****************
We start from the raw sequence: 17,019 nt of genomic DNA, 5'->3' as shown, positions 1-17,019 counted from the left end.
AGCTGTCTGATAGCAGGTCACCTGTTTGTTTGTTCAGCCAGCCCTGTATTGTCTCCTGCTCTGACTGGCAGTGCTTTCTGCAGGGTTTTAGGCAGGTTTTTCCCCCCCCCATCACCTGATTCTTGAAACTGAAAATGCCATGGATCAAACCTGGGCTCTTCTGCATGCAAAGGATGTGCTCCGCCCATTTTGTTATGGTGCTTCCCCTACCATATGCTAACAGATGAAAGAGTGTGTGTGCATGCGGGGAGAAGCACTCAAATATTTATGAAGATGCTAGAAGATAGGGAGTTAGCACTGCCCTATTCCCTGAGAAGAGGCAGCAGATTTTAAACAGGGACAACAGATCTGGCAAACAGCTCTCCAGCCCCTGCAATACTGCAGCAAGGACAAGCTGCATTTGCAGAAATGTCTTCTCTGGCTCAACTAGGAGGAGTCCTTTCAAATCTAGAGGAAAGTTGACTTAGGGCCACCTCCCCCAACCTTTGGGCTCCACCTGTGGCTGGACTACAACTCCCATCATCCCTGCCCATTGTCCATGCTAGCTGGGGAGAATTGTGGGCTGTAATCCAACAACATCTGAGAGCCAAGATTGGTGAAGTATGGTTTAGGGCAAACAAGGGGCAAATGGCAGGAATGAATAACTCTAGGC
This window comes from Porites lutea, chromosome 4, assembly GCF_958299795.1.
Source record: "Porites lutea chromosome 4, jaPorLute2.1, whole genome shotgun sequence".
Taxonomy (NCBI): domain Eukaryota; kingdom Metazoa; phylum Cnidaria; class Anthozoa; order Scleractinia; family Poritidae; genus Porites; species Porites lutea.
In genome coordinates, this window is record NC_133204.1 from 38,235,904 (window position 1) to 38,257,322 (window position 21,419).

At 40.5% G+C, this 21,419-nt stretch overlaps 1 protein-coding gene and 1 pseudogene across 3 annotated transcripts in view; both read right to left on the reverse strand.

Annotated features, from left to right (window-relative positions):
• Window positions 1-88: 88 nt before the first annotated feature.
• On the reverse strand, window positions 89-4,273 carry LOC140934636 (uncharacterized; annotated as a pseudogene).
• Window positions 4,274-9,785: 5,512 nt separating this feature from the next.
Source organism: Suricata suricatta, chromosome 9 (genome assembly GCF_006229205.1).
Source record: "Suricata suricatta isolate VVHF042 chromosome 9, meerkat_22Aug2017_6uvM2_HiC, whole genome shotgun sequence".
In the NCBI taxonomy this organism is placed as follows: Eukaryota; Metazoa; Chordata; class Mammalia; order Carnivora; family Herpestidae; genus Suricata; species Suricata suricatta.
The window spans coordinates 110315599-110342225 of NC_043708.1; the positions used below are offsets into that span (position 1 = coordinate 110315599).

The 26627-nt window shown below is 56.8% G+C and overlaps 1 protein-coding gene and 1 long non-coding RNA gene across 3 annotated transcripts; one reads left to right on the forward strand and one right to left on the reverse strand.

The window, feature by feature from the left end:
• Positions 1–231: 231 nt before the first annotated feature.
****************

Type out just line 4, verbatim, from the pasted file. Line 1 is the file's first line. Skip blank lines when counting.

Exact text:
Source record: "Porites lutea chromosome 4, jaPorLute2.1, whole genome shotgun sequence".